Nanaki Singh was walking home last week, hours after the remnants of Hurricane Ida turned many intersections in the Brooklyn neighborhood of East Williamsburg into knee-deep ponds, when he noticed a dead rat lying smack in the middle of the sidewalk. And another. And then another.
“I saw a total of six dead rodents within 10 square feet,” Mr. Singh, 23, said in a Twitter message to The New York Times on Thursday. He posted photos of the evidence on the social media site, along with some somber commentary and an “R.I.P.”
He was not the only one to notice that the storm had left a segment of the city’s rat population — which has never officially been counted, although estimates range into the millions — distressed, displaced or deceased.
On the shorelines of Jamaica Bay in Queens and Brooklyn, walkers spotted an unusual number of dead rats on beaches, as first reported by Gothamist. On the Upper East Side, one resident saw not one but three live rats skitter into her building, one stepping on her foot along the way.
Scientists who study urban rats said that the surge of water that coursed through streets, pipes and basements last week likely drowned thousands of rats and disrupted the habitats and feeding habits of many more.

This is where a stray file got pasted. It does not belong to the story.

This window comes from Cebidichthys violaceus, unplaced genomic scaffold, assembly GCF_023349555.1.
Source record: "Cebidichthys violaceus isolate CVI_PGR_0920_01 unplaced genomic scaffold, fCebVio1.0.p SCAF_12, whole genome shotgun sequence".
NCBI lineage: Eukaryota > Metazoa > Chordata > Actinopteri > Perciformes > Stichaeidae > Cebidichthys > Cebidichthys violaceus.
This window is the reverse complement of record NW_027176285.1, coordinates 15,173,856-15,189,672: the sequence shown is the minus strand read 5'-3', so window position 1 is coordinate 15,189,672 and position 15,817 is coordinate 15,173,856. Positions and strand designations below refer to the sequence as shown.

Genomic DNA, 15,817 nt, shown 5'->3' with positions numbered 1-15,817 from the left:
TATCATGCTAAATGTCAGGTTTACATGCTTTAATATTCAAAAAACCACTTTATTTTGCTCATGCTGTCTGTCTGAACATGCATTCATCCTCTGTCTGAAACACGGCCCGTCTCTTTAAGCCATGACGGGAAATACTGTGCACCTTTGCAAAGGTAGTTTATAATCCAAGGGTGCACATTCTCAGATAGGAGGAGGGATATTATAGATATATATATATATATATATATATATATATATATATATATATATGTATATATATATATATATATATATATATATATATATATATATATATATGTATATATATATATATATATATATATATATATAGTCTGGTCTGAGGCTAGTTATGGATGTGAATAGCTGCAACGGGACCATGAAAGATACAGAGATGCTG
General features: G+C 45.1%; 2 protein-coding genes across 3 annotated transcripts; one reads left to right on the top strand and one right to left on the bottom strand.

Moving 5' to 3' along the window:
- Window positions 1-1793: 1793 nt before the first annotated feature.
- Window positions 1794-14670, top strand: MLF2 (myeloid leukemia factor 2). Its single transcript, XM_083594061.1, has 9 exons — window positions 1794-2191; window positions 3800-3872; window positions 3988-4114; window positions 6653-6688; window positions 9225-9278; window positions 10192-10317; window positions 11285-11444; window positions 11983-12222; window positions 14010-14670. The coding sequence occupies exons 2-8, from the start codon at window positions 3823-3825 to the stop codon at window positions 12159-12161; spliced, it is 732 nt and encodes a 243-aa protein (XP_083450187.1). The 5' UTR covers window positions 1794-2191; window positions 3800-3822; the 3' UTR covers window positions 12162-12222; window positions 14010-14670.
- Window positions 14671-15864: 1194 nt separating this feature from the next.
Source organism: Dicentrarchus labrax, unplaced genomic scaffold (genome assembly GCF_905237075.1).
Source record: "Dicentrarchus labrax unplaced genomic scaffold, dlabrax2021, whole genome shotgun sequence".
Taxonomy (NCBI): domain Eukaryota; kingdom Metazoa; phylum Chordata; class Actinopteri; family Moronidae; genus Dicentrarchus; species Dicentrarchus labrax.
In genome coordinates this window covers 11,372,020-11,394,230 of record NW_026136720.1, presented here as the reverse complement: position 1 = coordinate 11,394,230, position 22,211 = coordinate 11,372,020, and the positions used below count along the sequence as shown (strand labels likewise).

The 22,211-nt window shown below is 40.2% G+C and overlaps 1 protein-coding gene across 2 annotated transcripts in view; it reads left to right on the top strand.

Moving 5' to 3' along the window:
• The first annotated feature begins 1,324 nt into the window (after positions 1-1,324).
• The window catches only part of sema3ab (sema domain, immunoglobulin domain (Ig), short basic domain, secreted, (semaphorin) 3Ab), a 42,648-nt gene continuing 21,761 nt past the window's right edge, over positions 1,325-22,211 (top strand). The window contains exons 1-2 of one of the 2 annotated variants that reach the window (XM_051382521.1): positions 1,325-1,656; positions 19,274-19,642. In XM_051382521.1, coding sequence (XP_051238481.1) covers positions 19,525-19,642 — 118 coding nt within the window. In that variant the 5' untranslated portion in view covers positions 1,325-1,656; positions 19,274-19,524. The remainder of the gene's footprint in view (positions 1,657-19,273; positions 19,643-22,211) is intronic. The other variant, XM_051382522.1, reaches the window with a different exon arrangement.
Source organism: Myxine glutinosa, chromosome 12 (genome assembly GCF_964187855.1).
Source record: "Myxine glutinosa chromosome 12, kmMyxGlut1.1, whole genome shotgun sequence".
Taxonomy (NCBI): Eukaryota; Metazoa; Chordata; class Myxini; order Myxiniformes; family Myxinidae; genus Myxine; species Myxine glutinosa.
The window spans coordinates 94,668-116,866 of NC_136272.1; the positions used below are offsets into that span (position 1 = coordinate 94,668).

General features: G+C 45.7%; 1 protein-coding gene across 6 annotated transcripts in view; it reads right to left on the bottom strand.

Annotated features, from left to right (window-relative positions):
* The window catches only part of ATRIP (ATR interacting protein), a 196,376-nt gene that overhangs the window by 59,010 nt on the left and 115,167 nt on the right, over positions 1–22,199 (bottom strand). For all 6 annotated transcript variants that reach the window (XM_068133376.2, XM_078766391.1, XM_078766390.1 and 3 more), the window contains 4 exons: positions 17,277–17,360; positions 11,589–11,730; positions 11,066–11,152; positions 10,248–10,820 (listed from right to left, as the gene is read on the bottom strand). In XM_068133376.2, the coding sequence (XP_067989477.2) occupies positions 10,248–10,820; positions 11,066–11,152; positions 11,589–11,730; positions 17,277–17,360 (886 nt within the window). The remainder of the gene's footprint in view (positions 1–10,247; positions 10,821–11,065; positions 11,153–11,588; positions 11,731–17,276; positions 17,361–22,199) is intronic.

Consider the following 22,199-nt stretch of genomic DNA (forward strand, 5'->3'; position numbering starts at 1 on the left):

“Just like people were caught off guard by the swell of flooding water coming down the streets, it’s possible that some of these rats also couldn’t get away in time,” said Jason Munshi-South, a professor of biology at Fordham University.
More rats live in sewers than in the subway, mainly in the older pipes that are made of brick; rats even nibble out mortar and burrow into the crevices. The pipes usually contain some air, and rats are relatively good swimmers, Dr. Munshi-South said — but with storm water so overwhelming the system that water gushed like geysers out of toilets and manholes, many could have been swept under by pressure or lacked enough space to take a breath.
But the rat population will more than survive this latest disruption, as it has many others. Early in the coronavirus pandemic last year, when restaurant closures reduced the availability of tasty scraps, the rodents improvised by finding edible pickings in residential garbage, which increased with the suspension of compost programs.
And in any case, scientists say, rats reproduce quickly and recoup any dip in population within months.
“From what I saw this summer,” Dr. Munshi-South said, “the rat population is quite healthy.”